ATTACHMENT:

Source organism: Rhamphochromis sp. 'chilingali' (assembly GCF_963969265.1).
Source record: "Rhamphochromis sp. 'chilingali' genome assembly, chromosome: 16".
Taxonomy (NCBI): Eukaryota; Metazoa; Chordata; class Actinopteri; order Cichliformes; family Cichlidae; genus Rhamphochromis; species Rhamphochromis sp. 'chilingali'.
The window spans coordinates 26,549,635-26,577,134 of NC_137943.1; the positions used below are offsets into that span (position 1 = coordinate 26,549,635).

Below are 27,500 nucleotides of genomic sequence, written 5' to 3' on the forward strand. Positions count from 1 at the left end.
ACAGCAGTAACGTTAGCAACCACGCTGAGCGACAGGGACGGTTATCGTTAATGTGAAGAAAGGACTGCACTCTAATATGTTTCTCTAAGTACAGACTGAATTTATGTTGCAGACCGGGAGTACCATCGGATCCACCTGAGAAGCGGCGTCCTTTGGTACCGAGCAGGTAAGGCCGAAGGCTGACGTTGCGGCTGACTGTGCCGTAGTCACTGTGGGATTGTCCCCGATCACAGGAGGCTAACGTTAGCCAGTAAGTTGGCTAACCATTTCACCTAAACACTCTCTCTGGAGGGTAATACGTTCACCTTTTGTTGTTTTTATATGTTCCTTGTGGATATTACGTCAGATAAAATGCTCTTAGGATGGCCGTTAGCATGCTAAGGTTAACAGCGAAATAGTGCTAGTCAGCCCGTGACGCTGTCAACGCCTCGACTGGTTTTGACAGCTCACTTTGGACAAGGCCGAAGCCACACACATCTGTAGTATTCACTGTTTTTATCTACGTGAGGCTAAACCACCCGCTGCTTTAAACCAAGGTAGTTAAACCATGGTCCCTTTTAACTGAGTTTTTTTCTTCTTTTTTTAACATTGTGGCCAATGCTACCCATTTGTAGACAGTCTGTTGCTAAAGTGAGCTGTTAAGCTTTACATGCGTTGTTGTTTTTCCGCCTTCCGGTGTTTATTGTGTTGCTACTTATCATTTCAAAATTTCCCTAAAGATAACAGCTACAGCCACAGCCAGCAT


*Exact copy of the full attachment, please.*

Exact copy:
Source organism: Rhamphochromis sp. 'chilingali' (assembly GCF_963969265.1).
Source record: "Rhamphochromis sp. 'chilingali' genome assembly, chromosome: 16".
Taxonomy (NCBI): Eukaryota; Metazoa; Chordata; class Actinopteri; order Cichliformes; family Cichlidae; genus Rhamphochromis; species Rhamphochromis sp. 'chilingali'.
The window spans coordinates 26,549,635-26,577,134 of NC_137943.1; the positions used below are offsets into that span (position 1 = coordinate 26,549,635).

Below are 27,500 nucleotides of genomic sequence, written 5' to 3' on the forward strand. Positions count from 1 at the left end.
ACAGCAGTAACGTTAGCAACCACGCTGAGCGACAGGGACGGTTATCGTTAATGTGAAGAAAGGACTGCACTCTAATATGTTTCTCTAAGTACAGACTGAATTTATGTTGCAGACCGGGAGTACCATCGGATCCACCTGAGAAGCGGCGTCCTTTGGTACCGAGCAGGTAAGGCCGAAGGCTGACGTTGCGGCTGACTGTGCCGTAGTCACTGTGGGATTGTCCCCGATCACAGGAGGCTAACGTTAGCCAGTAAGTTGGCTAACCATTTCACCTAAACACTCTCTCTGGAGGGTAATACGTTCACCTTTTGTTGTTTTTATATGTTCCTTGTGGATATTACGTCAGATAAAATGCTCTTAGGATGGCCGTTAGCATGCTAAGGTTAACAGCGAAATAGTGCTAGTCAGCCCGTGACGCTGTCAACGCCTCGACTGGTTTTGACAGCTCACTTTGGACAAGGCCGAAGCCACACACATCTGTAGTATTCACTGTTTTTATCTACGTGAGGCTAAACCACCCGCTGCTTTAAACCAAGGTAGTTAAACCATGGTCCCTTTTAACTGAGTTTTTTTCTTCTTTTTTTAACATTGTGGCCAATGCTACCCATTTGTAGACAGTCTGTTGCTAAAGTGAGCTGTTAAGCTTTACATGCGTTGTTGTTTTTCCGCCTTCCGGTGTTTATTGTGTTGCTACTTATCATTTCAAAATTTCCCTAAAGATAACAGCTACAGCCACAGCCAGCAT